If politics truly is the art of the possible, Democrats cannot expect to get anything done if they fail to acknowledge America’s blatantly partisan reality. Politics is often characterized as a horse race. Is the solution to relegate it to a perpetual Globetrotters-Generals game? 

In the United Kingdom, Supreme Court justices are appointed by an independent commission, undergo a multi-tiered vetting process, must possess a set of basic qualifications, and are subject to term limits. This is a template for achieving a less partisan court. However, unlike Supreme Court expansion, pursuing a new court model altogether would require a constitutional amendment. The onslaught the Republican-appointed majority of Chief Justice John Roberts’ court has unleashed on democracy (Citizens United v. FEC), universal health care (NFIB v. Sebelius), voting rights (Shelby County v. Holder), labor rights (AFSCME v. Janus), and now reproductive rights requires a swift response. 

The Shelby County decision is particularly egregious. The Voting Rights Act of 1965 is authorized by the Fifteenth Amendment and does not violate any other constitutional provision. If the crux of judicial review revolves around evaluating the constitutionality of laws, the court’s conservative majority clearly overreached by overturning this law. The adoption of new voter restrictions in 14 states and the introduction of 361 total voter suppression bills this year alone proves the overwhelming need for restoring the full provisions of the Voting Rights Act. 

While Chief Justice Roberts is distinctly more moderate than his five conservative colleagues, his rulings are not immune to ideological preference. In Sebelius, the Court ruled that federal funds could not be withheld from states as a precondition for Medicaid expansion. Roberts asserted that the expansion provision of the Affordable Care Act violated the Tenth Amendment because Congress was imposing extralegal regulations on the states. However, this legal rationale is dubious. The provision does not grant Congress the authority to overrule the internal affairs of state governments. Furthermore, he denounced the policy as an attempt to achieve universal coverage rather than as a revision to Medicaid. He failed to clarify the unconstitutional dimension of this objective. Why should the political preference of an unelected judge outweigh the health care needs of two million Americans?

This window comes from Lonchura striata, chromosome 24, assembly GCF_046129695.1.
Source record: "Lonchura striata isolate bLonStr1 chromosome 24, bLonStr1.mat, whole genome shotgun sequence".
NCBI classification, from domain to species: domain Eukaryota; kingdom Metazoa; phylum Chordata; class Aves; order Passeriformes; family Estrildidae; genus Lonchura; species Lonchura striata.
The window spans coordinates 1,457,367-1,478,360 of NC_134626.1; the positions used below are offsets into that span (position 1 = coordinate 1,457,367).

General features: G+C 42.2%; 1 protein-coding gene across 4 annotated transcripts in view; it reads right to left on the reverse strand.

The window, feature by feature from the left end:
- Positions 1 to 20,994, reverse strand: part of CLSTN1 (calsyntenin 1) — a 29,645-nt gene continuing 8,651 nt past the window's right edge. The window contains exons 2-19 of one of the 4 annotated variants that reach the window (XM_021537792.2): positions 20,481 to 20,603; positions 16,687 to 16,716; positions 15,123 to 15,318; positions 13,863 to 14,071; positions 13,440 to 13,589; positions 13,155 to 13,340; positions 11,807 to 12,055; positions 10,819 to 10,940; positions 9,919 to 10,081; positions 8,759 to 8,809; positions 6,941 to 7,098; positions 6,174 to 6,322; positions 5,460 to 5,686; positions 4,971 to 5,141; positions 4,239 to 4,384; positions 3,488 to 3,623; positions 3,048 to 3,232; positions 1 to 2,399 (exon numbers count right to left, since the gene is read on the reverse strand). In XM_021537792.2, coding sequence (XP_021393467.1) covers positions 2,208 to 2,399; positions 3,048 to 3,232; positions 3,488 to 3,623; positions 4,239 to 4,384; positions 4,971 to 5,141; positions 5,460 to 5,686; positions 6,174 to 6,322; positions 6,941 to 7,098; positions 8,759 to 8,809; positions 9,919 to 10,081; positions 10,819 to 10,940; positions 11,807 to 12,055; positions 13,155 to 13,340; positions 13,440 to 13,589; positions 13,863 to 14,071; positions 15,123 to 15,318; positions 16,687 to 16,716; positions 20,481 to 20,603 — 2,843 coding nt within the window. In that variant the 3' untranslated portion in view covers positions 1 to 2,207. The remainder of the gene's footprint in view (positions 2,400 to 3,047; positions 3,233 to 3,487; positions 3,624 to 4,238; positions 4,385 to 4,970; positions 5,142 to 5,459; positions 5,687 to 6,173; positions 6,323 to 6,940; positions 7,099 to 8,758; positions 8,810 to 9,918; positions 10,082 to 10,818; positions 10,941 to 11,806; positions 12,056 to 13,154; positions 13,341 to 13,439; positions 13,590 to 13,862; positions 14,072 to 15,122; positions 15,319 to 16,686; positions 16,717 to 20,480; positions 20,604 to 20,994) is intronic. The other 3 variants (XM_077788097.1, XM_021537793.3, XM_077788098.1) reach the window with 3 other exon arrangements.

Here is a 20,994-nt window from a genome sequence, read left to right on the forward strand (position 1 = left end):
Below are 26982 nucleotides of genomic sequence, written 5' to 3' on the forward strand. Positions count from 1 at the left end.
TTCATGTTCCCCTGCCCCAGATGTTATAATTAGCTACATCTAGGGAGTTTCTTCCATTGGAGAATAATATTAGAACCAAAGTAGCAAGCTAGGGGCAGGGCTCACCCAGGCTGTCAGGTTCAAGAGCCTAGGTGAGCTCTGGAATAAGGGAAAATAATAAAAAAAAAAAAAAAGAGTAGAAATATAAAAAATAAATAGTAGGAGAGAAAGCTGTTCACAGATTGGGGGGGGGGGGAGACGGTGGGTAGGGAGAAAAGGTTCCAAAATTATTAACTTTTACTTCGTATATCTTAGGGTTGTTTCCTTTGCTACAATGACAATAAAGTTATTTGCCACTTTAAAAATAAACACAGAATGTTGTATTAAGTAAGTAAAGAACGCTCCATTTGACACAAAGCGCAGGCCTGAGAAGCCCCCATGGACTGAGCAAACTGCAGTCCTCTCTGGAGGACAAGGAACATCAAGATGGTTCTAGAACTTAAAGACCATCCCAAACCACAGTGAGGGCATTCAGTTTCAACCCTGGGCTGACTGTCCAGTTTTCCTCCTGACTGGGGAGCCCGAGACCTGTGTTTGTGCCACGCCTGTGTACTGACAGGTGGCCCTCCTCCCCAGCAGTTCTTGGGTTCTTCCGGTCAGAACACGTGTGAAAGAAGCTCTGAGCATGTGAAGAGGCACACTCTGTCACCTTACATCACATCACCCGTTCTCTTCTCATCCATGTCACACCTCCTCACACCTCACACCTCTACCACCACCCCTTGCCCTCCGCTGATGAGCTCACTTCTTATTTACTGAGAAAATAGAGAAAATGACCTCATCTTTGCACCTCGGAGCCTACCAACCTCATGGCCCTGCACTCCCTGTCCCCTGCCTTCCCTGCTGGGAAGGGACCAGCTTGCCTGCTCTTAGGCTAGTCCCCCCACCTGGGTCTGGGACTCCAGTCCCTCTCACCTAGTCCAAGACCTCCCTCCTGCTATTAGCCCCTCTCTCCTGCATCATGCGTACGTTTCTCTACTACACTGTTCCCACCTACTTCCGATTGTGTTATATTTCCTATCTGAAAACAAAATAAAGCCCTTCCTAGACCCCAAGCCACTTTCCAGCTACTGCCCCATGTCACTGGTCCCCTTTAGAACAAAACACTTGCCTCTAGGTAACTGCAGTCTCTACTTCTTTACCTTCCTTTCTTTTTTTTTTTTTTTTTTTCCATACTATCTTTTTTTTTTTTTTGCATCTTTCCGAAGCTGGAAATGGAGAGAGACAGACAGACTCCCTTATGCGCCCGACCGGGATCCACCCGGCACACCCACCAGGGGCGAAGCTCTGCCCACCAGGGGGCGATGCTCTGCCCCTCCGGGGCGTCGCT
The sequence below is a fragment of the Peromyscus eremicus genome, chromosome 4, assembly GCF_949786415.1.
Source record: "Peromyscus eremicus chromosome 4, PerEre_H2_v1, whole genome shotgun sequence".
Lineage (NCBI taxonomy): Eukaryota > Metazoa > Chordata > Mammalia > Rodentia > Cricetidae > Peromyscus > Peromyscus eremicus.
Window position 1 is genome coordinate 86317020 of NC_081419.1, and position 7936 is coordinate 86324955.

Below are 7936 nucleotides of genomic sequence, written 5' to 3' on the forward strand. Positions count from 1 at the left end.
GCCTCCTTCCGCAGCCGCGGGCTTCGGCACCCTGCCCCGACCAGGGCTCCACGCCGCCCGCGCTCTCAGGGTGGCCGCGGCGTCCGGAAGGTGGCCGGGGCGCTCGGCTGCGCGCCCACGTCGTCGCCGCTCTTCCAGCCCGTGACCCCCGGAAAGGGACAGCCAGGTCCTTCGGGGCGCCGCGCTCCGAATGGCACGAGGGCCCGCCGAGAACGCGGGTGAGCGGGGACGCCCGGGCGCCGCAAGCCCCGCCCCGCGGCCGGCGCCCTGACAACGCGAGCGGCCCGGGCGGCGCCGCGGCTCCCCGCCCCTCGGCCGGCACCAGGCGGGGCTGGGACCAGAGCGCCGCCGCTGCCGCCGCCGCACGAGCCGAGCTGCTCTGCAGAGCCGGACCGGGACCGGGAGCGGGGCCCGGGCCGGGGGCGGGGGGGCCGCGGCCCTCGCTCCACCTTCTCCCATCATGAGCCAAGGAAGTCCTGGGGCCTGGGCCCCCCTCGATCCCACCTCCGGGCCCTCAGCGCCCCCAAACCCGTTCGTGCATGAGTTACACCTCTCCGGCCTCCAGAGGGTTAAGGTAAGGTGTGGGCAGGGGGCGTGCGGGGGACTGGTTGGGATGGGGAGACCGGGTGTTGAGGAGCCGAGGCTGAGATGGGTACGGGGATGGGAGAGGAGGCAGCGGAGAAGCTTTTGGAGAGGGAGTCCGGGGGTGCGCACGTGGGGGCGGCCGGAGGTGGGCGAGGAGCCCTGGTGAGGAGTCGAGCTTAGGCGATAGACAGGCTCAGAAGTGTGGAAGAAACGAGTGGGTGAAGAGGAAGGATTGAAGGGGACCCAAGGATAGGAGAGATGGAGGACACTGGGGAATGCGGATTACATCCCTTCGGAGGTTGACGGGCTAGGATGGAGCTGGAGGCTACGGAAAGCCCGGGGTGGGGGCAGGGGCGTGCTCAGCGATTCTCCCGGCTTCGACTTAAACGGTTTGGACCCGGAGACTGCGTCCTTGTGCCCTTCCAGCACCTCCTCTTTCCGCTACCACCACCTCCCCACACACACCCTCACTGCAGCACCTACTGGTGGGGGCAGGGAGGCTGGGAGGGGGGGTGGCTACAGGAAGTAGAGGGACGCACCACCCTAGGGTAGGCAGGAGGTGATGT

There is no set method for expanding the Supreme Court. The Judicial Procedures Reform Bill of 1937 provides a template. Under this proposal, the president could appoint two justices for every justice over the age of seventy who refuses to retire. Under Roosevelt, this could have swelled the court to 15. Similar legislation would now result in the addition of four justices (assuming neither Alito nor Thomas retire). The 1937 initiative failed to pass through Congress at the time, however, the mere possibility of expansion led to critical concessions. Such a reform championed by President Biden and Congress could signal to the Supreme Court that serious ramifications might stem from failing to codify and reaffirm reproductive rights. 
This is only the fourth time in the last 40 years that Democrats control the presidency and both chambers of Congress. In the future, Republicans might take advantage of whatever court-packing scheme the Democrats choose to implement. However, Democratic inaction stemming from overanalyzing a prospective Republican strategy has led, in part, to this dire situation. Overall, this indispensable opportunity to cultivate a more just nation must not be squandered over an illusory and antiquated view of the Supreme Court as apolitical.